The decision to have a baby can be a life-changing experience and one that should bring joy. However for those who are either at risk of HD, or are gene positive, planning for a family can start difficult conversations about the risk of passing on the faulty gene to future generations.  For some individuals and couples, the risk is too great and they make the heartbreaking decision not to have biological children of their own.

However, whatever decision you make, it needs to be right for you. It is important to know that you do have choices and options available to you. Some of which are outlined below:

IVF- Pre-Implantation Genetic Diagnosis (IVF-PGD)

PGD is the process where a couple can choose to try and conceive a baby via IVF and check whether the embryo carries the faulty gene for HD prior to implanting it into the woman’s uterus. They do this by removing some cells and testing these for the HD gene. Only embryo’s that are free from the faulty gene will then be implanted. This is an additional step to IVF that many people who have fertility difficulties do not undertake. Medical rebate is now available for some genetic conditions including Huntington's disease. Please contact Medicare and/or your Private health insurance for specific information.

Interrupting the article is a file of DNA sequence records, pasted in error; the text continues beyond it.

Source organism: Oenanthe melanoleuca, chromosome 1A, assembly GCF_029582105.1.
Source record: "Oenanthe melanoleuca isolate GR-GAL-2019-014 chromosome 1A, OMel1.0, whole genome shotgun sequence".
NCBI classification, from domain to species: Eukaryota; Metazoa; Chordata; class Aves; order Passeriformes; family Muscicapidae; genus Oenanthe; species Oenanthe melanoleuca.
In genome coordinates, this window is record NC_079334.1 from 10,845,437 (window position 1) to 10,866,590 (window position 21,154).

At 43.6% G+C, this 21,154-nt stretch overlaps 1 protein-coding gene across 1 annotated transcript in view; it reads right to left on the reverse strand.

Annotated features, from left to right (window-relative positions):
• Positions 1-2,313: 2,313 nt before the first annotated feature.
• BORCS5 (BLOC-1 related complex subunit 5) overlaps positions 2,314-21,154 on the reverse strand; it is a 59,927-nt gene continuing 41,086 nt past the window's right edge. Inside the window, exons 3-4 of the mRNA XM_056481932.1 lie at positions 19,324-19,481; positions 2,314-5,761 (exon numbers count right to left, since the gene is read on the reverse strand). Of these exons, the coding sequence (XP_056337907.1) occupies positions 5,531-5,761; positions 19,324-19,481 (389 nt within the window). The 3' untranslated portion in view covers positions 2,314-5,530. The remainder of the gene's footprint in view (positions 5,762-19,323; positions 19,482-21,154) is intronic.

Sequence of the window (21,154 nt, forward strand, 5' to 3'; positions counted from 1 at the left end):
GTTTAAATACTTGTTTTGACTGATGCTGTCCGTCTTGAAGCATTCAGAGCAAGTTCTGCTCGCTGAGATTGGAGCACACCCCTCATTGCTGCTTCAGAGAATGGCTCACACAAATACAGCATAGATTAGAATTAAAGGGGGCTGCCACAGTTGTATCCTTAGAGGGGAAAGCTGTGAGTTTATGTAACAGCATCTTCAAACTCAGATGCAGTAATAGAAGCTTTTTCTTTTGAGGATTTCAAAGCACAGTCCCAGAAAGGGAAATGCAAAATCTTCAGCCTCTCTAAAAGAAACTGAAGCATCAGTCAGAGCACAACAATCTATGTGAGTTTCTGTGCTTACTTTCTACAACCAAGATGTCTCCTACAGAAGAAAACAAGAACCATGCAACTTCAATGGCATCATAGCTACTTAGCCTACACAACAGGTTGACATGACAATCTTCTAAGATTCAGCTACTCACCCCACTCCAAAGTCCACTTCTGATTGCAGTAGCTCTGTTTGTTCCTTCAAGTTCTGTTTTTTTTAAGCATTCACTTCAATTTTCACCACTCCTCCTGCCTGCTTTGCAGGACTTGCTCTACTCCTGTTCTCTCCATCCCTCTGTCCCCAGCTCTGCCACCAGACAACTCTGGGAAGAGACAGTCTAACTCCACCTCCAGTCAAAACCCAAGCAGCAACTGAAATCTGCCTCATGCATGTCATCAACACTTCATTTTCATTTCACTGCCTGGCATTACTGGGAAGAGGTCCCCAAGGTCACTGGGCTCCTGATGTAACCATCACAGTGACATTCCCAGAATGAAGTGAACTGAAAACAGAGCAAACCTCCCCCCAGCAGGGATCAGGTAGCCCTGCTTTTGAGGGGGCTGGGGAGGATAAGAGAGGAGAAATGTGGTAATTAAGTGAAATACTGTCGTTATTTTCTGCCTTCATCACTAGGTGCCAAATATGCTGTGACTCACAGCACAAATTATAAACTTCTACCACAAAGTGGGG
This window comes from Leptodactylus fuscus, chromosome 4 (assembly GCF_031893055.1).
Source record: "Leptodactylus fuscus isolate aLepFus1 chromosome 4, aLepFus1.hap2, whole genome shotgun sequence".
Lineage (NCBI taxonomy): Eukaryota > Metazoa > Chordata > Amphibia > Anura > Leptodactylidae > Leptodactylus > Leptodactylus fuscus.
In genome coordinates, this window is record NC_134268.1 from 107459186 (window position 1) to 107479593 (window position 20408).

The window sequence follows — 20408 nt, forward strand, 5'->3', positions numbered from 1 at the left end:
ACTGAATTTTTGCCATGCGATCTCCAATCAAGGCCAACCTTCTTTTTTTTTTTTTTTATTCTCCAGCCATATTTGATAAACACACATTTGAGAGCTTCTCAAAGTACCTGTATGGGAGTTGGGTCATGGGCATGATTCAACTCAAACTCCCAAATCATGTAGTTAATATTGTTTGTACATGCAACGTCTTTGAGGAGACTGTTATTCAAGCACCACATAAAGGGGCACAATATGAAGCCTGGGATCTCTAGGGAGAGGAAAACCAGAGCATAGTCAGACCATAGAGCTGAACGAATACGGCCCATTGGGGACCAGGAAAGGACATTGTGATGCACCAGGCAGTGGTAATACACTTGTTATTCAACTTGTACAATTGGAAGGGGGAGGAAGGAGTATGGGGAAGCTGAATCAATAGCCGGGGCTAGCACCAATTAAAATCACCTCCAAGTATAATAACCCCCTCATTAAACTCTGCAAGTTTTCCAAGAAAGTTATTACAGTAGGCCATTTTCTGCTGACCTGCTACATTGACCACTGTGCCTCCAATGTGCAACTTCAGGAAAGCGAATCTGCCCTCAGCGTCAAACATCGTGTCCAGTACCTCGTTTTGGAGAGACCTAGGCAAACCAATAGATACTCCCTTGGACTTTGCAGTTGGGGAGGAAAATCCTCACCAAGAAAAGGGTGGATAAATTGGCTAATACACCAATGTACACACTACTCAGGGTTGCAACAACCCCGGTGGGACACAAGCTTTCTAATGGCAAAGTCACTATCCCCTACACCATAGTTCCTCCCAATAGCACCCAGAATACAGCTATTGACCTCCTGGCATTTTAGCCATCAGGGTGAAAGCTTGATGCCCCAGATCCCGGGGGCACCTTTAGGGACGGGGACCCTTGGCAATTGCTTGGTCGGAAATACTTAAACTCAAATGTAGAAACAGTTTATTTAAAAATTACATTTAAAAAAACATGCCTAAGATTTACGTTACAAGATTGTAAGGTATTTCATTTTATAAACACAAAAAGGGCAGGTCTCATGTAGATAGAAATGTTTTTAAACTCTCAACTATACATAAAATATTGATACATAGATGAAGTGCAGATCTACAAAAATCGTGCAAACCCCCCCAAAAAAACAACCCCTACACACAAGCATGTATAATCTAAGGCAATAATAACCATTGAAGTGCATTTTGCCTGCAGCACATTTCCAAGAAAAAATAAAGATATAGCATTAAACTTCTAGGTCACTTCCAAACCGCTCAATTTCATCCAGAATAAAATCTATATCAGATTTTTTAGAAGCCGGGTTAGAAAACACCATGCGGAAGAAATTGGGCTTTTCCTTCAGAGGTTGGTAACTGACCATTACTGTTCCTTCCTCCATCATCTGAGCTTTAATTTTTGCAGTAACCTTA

Prenatal Diagnosis

Involves testing a pregnancy that has been conceived naturally to determine whether the baby has inherited the faulty HD gene. The earliest stage of pregnancy that this testing can be done is around 11 weeks of gestation. These tests can cause a miscarriage in a small number of women. This gives parents information about whether the baby has inherited the faulty HD gene or not. Generally, if a couple go down this avenue it is because they have made the decision to terminate the pregnancy should the baby be gene positive to HD.

Donor Sperm/Egg

By utilising a donor egg or sperm, you remove the risk of your baby inheriting the faulty gene. However this also means that for one parent they will not be biologically related to the child.

Foster care/Permanent Care

You can make a big impact on the lives of young Australian’s by providing a safe and nurturing home to children who cannot live with their biological parents. Foster care is a short term placement until the child is returned to their biological parents, whereas permanent care are for those children who cannot be returned to their parents. A permanent care order is granted by the courts giving legal custody and guardianship to the permanent family, until the child turns 18yrs of age in which the order expires.


Adoption provides an avenue for families who would like to have a family without the risk of passing on the faulty gene for HD. In this instance both parents would not be biologically related to the child. Each State and Territory have differing laws and requirements when it comes to adoption. It is advised that you seek further information relevant to the state you live in.

Inter-country adoption is another possibility, however each country Australia has an adoption program with, also has their own processes and requirements. It is advisable to seek further information from intercountry adoption australia